@RainGater wrote:

@dtconroe wrote:

Very conservative nontraditional bond oefs (PMZIX, SEMMX, MWCIX) were down, but less than .5%, but more risky bond oefs like JMSIX, PUCZX, JMUTX were hit harder with over 1% losses.  

@dtconroe, It looks like ANGIX, which has low SD and volatility, dumped 0.9% as well. Not sure why it lost more than the other nontraditional oefs but yesterday was not a good day in the bond land.  Also, ANGIX lost a lot of NAV in 2015. Maybe, some bad investments, I guess.

ANGIX Chart.

And, PIMIX lost 1.76% and it looks like they have lots of high yield in their portfolio. Wow!



@RainGater wrote:

@dtconroe wrote:

Very conservative nontraditional bond oefs (PMZIX, SEMMX, MWCIX) were down, but less than .5%, but more risky bond oefs like JMSIX, PUCZX, JMUTX were hit harder with over 1% losses.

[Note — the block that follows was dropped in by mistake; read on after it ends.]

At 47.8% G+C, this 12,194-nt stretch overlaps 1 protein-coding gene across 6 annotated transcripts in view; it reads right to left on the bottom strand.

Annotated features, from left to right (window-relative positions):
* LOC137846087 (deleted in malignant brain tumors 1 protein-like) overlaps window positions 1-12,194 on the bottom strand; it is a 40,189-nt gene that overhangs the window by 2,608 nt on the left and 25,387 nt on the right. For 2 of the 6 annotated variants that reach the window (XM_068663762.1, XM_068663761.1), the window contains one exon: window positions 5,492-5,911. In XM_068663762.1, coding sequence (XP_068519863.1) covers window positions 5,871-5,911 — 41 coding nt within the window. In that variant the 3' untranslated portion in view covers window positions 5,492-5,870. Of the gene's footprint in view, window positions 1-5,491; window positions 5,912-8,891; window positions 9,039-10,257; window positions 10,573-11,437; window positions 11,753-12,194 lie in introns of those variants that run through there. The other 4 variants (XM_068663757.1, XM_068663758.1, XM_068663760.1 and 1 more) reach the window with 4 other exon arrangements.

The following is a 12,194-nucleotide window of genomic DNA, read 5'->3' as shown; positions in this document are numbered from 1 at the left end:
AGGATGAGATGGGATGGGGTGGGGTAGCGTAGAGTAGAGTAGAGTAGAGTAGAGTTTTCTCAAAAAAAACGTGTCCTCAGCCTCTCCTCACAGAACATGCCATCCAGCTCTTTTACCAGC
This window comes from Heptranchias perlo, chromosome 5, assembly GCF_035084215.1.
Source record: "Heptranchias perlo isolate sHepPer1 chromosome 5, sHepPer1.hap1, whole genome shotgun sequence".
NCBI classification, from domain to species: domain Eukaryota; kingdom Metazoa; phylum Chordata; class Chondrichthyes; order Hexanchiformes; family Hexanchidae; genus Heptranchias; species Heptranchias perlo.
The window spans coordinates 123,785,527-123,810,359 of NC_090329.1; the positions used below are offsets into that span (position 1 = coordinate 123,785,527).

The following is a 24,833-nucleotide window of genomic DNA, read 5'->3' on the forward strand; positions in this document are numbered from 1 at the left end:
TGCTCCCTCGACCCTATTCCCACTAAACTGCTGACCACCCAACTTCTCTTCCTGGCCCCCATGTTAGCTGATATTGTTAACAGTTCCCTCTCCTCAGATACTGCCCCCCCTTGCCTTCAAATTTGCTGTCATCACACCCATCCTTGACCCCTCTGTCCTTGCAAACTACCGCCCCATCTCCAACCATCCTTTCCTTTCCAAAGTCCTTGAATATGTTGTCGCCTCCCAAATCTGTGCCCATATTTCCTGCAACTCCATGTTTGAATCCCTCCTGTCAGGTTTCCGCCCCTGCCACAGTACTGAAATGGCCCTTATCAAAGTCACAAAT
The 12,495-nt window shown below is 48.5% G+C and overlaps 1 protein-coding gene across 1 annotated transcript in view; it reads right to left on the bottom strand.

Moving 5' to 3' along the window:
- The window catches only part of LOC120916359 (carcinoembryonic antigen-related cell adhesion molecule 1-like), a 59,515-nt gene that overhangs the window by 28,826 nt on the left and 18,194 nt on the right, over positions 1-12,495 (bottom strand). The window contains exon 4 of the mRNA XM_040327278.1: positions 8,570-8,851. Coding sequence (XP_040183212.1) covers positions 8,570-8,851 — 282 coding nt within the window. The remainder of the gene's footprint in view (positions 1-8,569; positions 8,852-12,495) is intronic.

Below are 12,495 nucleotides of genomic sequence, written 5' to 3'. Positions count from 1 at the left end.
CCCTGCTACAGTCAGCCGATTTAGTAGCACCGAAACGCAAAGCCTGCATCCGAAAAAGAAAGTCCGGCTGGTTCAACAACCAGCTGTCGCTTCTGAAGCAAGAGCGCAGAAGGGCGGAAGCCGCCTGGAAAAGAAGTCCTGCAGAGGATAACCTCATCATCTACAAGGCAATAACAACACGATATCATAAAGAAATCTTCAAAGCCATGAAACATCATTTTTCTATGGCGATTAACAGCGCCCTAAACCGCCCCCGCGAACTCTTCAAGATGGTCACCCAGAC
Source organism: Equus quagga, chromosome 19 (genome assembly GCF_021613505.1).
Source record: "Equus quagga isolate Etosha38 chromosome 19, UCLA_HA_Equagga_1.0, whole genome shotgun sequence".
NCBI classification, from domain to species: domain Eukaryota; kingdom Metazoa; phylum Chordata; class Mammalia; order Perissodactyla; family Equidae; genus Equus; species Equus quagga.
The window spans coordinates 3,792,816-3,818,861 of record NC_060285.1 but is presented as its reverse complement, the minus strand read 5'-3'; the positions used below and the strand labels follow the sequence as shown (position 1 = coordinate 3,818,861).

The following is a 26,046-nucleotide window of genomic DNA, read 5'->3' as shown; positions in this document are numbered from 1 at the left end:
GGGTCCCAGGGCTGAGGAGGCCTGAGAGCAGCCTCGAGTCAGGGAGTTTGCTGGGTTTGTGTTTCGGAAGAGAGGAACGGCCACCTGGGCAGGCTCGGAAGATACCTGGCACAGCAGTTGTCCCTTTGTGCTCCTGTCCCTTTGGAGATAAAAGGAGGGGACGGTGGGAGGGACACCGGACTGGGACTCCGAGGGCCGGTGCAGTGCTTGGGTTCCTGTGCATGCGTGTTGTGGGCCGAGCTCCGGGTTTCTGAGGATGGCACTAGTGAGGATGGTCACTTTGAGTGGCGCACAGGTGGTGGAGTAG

@dtconroe, It looks like ANGIX, which has low SD and volatility, dumped 0.9% as well. Not sure why it lost more than the other nontraditional oefs but yesterday was not a good day in the bond land.  Also, ANGIX lost a lot of NAV in 2015. Maybe, some bad investments, I guess.

ANGIX Chart.

And, PIMIX lost 1.76% and it looks like they have lots of high yield in their portfolio. Wow!


Rain, we learn a lot about Bond OEFs in times like this.  ANGIX is in the Multisector Bond category, is predominantly invested in Securitized assets, but did not perform as well yesterday as a similar multisector bond oef VCFAX, but did outperform the JMSIX, PUCZX, JMUTX, PIMIX type funds that got hit much harder yesterday and YTD.  ANGIX still looks like a low risk multisector bond oef for the year.  It is all about risk/reward and whether you want to hold any multisector bond oef during terrible market periods like the one we are in.  It is easy to be philosophical and hype very risky funds in hot markets like 2019, but in tough markets like 2020 are you willing to continue holding those hot multisector bond oefs?  If you are a longer term investor, you should be trying to answer those questions and evaluate your investing choices.